4 Ways Your Business Can Use Social Media

#1 Communication

Social Media. Note the “media” in the name. What if you stopped thinking of these sites as great unknown technologies and instead compared them to something very familiar – traditional advertising media. I’m talking broadcast TV, radio, and print. The similarity? Advertising on traditional medias allows your business to convey a message to a large amount of consumers. A presence on social media can also allow you to convey messages to large amounts of consumers.

Let’s take it a step further. I read a great article, (and the name and link elude me, I apologize) which labeled social media as a direct communication tool. “Would you have said ‘No’ to the telephone when it was invented…” the article asked. Social media allows you to speak directly – one on one – with customers and potential customers. For example, Joe Customer comments on your page, “Does your software integrate with QuickBooks?” You reply, “Yes, with an additional plug in. It’s just $20, click here to buy.” Best of all, all your other friends/fans can see this answer and click on the link. They can even repost it and share it with others.

Social media combines mass communication with direct communication. So, to keep your business top of mind, you need to speak up and speak often on your social media sites. When I say often, I mean daily – up to maybe 5 times per day max. (I base that number on mere personal experience. If I’m seeing 20+ posts per day from a company, it makes it difficult for me to check up on friends and family. It’s a nuisance at that point, and the quickest way to lose friends/followers.)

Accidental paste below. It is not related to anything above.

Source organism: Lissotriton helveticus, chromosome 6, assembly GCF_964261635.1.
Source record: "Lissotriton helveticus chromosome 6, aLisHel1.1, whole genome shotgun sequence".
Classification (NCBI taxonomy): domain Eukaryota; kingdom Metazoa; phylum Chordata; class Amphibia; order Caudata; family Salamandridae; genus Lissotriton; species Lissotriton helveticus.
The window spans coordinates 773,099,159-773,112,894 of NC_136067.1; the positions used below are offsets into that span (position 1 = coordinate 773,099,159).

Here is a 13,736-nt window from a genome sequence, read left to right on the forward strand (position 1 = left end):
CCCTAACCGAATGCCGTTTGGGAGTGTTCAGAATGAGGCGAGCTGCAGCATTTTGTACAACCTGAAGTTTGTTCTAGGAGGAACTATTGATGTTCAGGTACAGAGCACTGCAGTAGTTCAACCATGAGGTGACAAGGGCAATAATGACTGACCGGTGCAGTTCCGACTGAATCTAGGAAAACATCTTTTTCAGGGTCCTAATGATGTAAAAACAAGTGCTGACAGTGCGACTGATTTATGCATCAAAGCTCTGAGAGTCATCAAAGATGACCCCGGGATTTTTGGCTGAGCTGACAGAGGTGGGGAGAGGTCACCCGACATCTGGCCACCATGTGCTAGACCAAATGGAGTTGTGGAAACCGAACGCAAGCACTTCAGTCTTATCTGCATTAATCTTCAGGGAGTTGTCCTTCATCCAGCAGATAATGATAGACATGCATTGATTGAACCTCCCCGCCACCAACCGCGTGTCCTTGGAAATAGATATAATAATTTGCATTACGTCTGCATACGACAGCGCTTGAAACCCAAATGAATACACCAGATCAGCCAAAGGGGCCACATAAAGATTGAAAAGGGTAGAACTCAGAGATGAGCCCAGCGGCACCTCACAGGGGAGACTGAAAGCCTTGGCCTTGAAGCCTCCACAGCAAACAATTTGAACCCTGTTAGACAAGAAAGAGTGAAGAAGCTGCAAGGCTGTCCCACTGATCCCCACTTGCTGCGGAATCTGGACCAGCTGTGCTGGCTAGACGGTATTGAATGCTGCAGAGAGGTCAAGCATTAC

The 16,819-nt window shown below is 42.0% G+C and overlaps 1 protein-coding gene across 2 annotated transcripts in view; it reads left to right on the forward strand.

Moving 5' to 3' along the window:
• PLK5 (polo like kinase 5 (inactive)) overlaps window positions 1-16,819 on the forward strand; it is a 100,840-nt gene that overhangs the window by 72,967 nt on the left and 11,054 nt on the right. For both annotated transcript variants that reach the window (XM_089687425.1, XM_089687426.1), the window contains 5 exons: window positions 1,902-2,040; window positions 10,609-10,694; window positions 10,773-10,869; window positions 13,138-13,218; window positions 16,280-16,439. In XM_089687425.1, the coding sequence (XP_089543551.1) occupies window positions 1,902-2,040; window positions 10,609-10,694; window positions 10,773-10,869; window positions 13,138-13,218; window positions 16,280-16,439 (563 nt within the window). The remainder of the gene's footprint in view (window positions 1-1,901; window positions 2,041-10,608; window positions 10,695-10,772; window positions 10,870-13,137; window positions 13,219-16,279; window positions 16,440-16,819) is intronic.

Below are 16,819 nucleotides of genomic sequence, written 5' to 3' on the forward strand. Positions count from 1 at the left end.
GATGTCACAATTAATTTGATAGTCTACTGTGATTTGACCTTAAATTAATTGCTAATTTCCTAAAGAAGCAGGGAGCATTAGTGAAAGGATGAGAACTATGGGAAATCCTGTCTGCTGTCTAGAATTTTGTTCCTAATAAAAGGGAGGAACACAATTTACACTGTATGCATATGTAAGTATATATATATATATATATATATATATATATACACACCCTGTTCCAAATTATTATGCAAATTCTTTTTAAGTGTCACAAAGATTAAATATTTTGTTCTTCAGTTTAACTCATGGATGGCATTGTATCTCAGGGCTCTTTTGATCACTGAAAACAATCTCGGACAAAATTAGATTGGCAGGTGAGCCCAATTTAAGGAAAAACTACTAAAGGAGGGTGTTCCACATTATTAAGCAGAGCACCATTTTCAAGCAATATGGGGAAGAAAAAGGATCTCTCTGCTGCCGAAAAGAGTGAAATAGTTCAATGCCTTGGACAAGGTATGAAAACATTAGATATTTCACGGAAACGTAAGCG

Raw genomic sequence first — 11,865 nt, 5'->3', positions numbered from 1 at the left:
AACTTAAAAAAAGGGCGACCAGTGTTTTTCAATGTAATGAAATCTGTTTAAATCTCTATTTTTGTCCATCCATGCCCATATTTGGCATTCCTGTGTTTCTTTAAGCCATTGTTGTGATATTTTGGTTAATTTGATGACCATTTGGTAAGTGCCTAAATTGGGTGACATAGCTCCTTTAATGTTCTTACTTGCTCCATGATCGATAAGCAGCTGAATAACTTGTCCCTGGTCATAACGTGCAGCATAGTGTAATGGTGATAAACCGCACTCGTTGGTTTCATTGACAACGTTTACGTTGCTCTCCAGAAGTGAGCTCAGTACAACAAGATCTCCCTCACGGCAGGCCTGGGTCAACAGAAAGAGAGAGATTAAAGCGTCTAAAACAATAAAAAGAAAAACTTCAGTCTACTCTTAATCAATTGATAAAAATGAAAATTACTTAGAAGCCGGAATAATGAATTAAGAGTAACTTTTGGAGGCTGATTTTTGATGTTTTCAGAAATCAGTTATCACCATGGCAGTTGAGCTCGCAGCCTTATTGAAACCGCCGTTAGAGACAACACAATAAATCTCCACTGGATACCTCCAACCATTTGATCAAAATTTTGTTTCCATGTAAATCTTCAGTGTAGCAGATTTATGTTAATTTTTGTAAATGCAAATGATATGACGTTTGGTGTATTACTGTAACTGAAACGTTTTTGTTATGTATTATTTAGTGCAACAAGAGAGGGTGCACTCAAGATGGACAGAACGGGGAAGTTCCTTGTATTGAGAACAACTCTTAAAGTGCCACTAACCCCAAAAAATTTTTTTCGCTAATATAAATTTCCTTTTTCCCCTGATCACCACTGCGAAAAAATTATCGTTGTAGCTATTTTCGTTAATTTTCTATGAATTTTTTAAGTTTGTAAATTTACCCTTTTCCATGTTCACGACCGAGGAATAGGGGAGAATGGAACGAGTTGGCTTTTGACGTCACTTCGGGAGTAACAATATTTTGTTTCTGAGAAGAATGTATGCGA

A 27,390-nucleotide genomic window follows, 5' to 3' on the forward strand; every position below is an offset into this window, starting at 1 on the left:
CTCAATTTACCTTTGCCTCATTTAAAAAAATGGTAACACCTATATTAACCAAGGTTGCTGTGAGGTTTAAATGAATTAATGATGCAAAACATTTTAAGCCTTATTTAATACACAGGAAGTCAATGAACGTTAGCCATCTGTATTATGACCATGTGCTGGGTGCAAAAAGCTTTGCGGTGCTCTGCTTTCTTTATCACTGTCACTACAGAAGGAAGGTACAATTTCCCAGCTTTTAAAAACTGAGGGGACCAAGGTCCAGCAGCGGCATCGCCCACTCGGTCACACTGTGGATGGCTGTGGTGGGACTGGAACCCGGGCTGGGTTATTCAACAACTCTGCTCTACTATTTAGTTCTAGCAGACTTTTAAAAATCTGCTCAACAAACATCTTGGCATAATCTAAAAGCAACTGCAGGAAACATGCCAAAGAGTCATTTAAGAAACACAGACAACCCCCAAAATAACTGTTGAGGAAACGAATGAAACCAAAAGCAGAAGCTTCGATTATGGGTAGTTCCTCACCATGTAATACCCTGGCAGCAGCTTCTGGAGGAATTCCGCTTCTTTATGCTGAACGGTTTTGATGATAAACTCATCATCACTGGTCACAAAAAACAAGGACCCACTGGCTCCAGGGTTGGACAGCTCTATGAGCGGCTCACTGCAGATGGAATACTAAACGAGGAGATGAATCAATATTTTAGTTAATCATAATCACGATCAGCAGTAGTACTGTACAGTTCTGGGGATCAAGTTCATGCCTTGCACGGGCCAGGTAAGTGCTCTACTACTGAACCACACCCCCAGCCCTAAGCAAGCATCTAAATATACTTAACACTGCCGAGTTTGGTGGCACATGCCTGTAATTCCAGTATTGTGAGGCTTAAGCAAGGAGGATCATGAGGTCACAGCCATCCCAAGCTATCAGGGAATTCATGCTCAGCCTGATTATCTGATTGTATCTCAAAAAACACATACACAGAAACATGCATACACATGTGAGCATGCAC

Mass communication. You’ve got an audience on social medial. Now, what to post? Relevant information is key. As an advertising/marketing/production company, you may have noticed that CRG’s own Tweets & Facebook statuses revolve around industry news, marketing tips, and recent work. We use our social media pages as a resource for our clients and other friends/followers. If your business is in retail, add posts about new products and special offers. Incorporate photos and videos as much as you can. For the food industry, for example, nothing is better then posting up photos of food just before lunch or dinner time. (“Have you tried our new BBQ burgers?)

Another great tip is to spark up conversation. Post a link to a provocative industry article and ask for your friends/followers opinions. Ask for reviews on your products or services. Start a contest. Let customers vote and choose the next new… whatever. (Recently fans voted and chose a new Cheez-It flavor via Facebook, for example.)

Direct communication. Your social media is active. People are posting and commenting, asking questions, sharing your information… So, how do you manage a living social media site? The key is to be prompt! If someone asks a question, you need to respond quickly, ideally within the hour. If you let days go by, forget it. By that time, your customer or potential customer sure has. If you have a lively discussion on your page, hop in from time to time and recognize opinions of the contributors and give some of your own. Offer more information if it’s helpful and relevant. What about negative comments or complaints? Don’t just delete or block them – address them immediately and do what you can to make things right.